The Privacy Commissioner on Saturday criticised the US Treasury Department for effectively doxxing Chief Executive Carrie Lam and ten other mainland and Hong Kong officials by publishing their addresses, identity card numbers and other personal data as it imposed sanctions on them for allegedly suppressing freedom in the SAR.
“The disclosure of the data of the persons concerned by the US Department of the Treasury is obviously excessive and unnecessary. It amounts to doxxing”, acting commissioner Tony Lam said in a statement.
He also urge the public not to improperly use or reproduce the released data, warning that it may be a crime to do so.
While the commissioner acknowledged that he has no extra-territorial powers, he noted that “data protection authorities in many jurisdictions have been advocating practising data ethics so as to address the inadequacies of the law and to meet the expectations of stakeholders, particularly those of the data subjects.”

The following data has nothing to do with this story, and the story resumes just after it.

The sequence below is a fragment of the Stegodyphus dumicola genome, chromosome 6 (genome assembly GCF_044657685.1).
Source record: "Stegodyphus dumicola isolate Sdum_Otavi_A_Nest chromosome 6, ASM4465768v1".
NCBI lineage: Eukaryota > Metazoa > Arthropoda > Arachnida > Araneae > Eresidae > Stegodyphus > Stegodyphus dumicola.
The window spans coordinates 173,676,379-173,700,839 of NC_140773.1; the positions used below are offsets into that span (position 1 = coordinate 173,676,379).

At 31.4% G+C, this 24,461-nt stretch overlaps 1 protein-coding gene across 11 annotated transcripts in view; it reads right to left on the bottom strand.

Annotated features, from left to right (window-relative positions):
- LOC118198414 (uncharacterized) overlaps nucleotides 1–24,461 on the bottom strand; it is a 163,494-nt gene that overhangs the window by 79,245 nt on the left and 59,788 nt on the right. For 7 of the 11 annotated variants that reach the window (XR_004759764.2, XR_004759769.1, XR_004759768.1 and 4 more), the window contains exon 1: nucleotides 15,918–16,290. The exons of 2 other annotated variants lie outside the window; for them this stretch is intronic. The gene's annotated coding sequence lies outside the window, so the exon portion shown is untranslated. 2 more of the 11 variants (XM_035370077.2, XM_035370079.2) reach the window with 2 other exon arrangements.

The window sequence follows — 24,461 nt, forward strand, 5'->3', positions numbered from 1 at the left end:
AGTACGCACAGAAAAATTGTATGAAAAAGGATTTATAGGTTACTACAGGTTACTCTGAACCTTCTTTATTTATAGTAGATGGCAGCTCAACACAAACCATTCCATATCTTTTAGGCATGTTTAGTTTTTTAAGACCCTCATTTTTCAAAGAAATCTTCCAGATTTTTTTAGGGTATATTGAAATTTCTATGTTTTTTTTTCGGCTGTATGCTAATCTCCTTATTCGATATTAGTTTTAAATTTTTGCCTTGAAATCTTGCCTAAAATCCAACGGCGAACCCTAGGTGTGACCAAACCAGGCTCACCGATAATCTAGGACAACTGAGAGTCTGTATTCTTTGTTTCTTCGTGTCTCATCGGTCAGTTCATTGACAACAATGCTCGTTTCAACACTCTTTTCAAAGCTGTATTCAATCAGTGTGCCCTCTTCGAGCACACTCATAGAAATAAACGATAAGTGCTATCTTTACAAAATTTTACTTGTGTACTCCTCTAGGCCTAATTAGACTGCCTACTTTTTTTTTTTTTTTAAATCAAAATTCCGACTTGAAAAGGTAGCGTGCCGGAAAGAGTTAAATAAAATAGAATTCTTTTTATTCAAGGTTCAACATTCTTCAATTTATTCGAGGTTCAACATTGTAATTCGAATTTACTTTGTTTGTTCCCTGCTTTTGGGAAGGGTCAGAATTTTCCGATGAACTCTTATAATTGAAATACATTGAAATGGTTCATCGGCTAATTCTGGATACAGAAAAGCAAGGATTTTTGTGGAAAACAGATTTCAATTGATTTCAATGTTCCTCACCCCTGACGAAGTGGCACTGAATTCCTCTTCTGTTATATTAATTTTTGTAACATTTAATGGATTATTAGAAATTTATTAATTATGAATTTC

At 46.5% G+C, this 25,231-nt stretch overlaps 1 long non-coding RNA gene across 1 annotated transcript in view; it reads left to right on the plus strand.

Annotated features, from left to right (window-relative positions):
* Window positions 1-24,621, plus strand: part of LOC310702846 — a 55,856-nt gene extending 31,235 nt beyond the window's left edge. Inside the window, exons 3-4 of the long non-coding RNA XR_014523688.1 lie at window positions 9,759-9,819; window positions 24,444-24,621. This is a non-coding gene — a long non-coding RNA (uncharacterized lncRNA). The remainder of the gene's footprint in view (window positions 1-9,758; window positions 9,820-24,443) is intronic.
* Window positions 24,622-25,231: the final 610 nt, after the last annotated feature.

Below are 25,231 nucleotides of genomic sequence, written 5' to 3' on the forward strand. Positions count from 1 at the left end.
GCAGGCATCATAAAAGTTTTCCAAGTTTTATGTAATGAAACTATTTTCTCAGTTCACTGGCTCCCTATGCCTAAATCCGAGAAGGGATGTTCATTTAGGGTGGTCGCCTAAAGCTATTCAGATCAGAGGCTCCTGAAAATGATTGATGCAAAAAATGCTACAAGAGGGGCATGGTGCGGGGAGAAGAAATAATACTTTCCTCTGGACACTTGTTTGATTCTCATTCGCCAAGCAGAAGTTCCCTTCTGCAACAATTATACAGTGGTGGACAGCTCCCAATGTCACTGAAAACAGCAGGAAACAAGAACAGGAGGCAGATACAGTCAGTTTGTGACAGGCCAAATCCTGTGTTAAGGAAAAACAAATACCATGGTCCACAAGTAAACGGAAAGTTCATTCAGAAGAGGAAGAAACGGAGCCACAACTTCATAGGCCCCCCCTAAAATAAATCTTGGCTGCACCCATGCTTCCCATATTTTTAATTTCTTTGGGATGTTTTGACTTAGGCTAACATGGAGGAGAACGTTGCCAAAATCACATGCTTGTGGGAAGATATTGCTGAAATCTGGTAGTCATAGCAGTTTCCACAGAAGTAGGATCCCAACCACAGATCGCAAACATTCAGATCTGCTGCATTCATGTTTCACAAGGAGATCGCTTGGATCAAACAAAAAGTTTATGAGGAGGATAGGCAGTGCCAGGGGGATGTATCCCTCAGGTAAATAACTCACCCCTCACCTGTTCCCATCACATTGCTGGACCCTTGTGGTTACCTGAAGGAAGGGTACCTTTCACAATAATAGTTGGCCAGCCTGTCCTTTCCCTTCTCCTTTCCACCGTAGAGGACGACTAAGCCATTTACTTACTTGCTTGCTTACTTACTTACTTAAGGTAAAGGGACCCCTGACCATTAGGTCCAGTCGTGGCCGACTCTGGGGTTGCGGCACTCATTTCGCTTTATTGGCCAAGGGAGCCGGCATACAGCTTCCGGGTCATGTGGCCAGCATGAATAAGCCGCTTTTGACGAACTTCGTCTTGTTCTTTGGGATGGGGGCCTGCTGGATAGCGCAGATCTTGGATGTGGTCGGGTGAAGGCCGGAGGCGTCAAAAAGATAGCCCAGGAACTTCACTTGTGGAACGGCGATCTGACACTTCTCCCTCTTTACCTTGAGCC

“The act of the US Department of the Treasury is diametrically opposite to expectations on data ethics and we are completely disappointed.”
Lam said he would write to the US Consulate General here, the US Department of the Treasury and the Federal Trade Commission to express his disappointment over the release of the data.
Chief Executive Carrie Lam herself had earlier said the publication of her and the sanctioned officials' data may have violated human rights protections. However, she also mocked the US authorities for getting her address wrong, even though it’s public knowledge that she resides in Government House.
In a social media post, the CE had suggested that the Americans may have gotten her information from a visa application she had made back in 2016, without updating her address.
She had also said she would cancel her current visa, as she has no interest in visiting the United States.